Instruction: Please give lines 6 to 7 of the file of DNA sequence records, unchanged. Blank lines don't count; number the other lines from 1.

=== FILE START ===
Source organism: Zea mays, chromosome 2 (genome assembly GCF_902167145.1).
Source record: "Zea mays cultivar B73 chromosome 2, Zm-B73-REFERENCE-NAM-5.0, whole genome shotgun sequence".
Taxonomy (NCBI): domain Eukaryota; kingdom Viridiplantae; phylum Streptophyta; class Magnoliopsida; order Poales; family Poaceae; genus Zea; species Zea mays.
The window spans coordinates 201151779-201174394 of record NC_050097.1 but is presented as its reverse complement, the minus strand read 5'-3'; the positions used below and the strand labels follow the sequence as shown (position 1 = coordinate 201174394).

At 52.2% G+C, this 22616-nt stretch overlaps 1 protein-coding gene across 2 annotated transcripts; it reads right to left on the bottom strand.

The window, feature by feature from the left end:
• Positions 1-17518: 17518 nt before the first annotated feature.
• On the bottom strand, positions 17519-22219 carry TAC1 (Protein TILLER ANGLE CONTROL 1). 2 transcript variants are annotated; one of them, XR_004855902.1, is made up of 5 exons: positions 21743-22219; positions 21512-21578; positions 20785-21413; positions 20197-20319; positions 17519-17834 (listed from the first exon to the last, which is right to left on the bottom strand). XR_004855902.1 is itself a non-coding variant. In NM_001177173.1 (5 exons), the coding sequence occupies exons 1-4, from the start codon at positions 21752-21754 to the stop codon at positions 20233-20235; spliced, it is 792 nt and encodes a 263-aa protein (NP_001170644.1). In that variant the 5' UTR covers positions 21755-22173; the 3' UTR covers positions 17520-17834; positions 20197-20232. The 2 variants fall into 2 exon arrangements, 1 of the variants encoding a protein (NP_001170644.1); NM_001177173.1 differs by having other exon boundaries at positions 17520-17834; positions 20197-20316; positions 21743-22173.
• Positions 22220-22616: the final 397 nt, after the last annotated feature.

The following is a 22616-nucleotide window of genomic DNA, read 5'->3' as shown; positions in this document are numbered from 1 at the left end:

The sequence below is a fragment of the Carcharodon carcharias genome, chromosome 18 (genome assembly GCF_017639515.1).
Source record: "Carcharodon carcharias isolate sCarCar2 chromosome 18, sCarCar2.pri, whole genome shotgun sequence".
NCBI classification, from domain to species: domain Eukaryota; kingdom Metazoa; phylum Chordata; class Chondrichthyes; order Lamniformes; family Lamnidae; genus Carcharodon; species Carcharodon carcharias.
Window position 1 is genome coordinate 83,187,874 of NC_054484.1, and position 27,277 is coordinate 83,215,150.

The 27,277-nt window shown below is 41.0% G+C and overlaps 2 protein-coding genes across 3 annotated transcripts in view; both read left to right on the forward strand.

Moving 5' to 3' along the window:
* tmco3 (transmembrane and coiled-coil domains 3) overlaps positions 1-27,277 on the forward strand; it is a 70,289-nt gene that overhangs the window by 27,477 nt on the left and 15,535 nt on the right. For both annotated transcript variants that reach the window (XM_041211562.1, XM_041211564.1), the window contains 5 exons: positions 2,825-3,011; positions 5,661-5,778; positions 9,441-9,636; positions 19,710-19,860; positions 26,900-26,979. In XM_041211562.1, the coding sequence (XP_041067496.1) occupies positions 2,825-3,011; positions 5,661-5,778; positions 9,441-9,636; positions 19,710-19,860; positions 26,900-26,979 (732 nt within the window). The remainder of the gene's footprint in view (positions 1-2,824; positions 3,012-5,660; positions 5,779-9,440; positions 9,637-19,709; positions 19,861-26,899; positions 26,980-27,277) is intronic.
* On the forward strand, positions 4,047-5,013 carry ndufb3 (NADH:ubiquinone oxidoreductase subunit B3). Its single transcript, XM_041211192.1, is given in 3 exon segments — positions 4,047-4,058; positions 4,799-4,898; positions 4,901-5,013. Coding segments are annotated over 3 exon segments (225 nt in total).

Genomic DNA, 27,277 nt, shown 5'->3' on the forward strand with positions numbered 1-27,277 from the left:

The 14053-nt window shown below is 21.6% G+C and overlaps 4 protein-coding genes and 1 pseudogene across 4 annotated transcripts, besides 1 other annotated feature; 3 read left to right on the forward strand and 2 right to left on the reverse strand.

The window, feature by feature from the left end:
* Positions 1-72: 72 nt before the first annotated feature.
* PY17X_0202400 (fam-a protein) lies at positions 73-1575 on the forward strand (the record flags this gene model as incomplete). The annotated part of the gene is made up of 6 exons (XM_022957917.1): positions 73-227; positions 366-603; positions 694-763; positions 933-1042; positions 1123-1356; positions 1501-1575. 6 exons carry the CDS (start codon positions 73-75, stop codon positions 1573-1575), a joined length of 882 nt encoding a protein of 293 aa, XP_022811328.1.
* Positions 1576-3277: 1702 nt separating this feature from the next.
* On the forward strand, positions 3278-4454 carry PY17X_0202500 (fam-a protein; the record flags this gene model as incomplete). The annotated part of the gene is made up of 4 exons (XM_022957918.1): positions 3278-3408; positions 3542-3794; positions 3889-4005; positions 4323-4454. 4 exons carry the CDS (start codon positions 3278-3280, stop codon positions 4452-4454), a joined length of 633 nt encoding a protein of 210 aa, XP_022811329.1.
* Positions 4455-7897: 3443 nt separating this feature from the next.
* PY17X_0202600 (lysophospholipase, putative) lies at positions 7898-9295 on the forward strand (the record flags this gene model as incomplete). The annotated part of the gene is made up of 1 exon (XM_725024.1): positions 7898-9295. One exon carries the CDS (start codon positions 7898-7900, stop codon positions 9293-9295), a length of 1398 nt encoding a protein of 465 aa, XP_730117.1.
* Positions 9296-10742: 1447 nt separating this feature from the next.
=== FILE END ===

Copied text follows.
The window, feature by feature from the left end:
• Positions 1-17518: 17518 nt before the first annotated feature.